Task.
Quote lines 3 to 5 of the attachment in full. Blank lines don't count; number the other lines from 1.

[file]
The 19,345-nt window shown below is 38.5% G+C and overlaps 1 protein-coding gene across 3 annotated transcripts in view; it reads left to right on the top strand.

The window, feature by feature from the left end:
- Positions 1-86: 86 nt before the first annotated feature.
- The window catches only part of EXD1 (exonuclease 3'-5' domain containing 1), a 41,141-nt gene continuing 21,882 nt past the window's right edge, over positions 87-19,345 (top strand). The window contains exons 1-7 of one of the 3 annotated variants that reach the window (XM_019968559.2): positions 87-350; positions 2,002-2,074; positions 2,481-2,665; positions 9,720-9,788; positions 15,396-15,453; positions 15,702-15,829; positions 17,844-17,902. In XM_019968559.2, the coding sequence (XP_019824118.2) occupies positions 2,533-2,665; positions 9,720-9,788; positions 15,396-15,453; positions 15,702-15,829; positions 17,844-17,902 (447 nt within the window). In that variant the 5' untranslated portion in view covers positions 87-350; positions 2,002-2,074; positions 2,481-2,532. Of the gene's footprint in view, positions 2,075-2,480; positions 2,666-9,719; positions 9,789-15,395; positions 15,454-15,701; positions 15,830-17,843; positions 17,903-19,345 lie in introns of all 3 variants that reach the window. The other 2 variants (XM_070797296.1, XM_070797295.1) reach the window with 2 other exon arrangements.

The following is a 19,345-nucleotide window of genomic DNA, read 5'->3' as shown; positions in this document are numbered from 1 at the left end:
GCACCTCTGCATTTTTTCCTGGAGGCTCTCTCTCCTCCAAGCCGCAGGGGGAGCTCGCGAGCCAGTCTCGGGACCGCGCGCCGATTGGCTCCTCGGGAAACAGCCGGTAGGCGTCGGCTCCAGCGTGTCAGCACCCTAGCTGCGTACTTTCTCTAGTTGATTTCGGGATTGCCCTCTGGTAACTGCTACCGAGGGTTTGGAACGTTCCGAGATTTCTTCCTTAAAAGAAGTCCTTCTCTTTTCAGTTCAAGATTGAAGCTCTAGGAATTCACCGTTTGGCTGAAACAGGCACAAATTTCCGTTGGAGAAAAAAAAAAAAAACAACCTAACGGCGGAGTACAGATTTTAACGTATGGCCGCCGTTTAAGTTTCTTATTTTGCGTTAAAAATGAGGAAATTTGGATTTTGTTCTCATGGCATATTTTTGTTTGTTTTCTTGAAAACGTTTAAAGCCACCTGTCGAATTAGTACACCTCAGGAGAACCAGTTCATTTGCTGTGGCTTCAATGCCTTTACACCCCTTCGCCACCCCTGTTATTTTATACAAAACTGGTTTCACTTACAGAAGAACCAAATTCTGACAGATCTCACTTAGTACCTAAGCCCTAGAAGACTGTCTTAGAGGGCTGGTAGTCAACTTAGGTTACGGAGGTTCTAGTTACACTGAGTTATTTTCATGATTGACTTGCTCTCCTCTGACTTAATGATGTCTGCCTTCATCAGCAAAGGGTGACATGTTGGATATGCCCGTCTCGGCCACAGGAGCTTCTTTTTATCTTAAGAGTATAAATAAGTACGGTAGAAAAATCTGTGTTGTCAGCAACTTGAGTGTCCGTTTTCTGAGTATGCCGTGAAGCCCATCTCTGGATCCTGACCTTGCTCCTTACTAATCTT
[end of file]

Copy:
- Positions 1-86: 86 nt before the first annotated feature.
- The window catches only part of EXD1 (exonuclease 3'-5' domain containing 1), a 41,141-nt gene continuing 21,882 nt past the window's right edge, over positions 87-19,345 (top strand). The window contains exons 1-7 of one of the 3 annotated variants that reach the window (XM_019968559.2): positions 87-350; positions 2,002-2,074; positions 2,481-2,665; positions 9,720-9,788; positions 15,396-15,453; positions 15,702-15,829; positions 17,844-17,902. In XM_019968559.2, the coding sequence (XP_019824118.2) occupies positions 2,533-2,665; positions 9,720-9,788; positions 15,396-15,453; positions 15,702-15,829; positions 17,844-17,902 (447 nt within the window). In that variant the 5' untranslated portion in view covers positions 87-350; positions 2,002-2,074; positions 2,481-2,532. Of the gene's footprint in view, positions 2,075-2,480; positions 2,666-9,719; positions 9,789-15,395; positions 15,454-15,701; positions 15,830-17,843; positions 17,903-19,345 lie in introns of all 3 variants that reach the window. The other 2 variants (XM_070797296.1, XM_070797295.1) reach the window with 2 other exon arrangements.

The following is a 19,345-nucleotide window of genomic DNA, read 5'->3' as shown; positions in this document are numbered from 1 at the left end: